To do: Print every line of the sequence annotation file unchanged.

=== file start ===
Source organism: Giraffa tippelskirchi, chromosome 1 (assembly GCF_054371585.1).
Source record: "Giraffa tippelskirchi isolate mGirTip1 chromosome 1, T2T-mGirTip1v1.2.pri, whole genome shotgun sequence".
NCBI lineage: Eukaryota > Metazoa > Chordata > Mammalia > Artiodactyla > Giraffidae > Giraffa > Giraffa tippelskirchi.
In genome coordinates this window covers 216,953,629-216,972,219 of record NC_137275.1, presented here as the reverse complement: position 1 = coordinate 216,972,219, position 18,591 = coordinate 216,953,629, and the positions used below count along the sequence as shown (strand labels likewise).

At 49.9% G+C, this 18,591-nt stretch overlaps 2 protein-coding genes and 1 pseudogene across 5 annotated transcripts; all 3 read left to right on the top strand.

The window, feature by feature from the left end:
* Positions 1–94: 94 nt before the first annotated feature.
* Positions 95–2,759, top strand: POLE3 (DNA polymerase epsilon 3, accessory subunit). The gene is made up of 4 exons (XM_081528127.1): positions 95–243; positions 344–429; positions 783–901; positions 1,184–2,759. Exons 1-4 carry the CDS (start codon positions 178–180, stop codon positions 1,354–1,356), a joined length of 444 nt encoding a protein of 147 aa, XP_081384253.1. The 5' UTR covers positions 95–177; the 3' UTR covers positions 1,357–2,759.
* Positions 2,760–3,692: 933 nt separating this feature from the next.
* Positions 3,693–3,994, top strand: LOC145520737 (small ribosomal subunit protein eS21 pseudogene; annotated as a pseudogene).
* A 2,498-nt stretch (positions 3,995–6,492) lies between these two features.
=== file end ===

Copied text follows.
Source organism: Giraffa tippelskirchi, chromosome 1 (assembly GCF_054371585.1).
Source record: "Giraffa tippelskirchi isolate mGirTip1 chromosome 1, T2T-mGirTip1v1.2.pri, whole genome shotgun sequence".
NCBI lineage: Eukaryota > Metazoa > Chordata > Mammalia > Artiodactyla > Giraffidae > Giraffa > Giraffa tippelskirchi.
In genome coordinates this window covers 216,953,629-216,972,219 of record NC_137275.1, presented here as the reverse complement: position 1 = coordinate 216,972,219, position 18,591 = coordinate 216,953,629, and the positions used below count along the sequence as shown (strand labels likewise).

At 49.9% G+C, this 18,591-nt stretch overlaps 2 protein-coding genes and 1 pseudogene across 5 annotated transcripts; all 3 read left to right on the top strand.

The window, feature by feature from the left end:
* Positions 1–94: 94 nt before the first annotated feature.
* Positions 95–2,759, top strand: POLE3 (DNA polymerase epsilon 3, accessory subunit). The gene is made up of 4 exons (XM_081528127.1): positions 95–243; positions 344–429; positions 783–901; positions 1,184–2,759. Exons 1-4 carry the CDS (start codon positions 178–180, stop codon positions 1,354–1,356), a joined length of 444 nt encoding a protein of 147 aa, XP_081384253.1. The 5' UTR covers positions 95–177; the 3' UTR covers positions 1,357–2,759.
* Positions 2,760–3,692: 933 nt separating this feature from the next.
* Positions 3,693–3,994, top strand: LOC145520737 (small ribosomal subunit protein eS21 pseudogene; annotated as a pseudogene).
* A 2,498-nt stretch (positions 3,995–6,492) lies between these two features.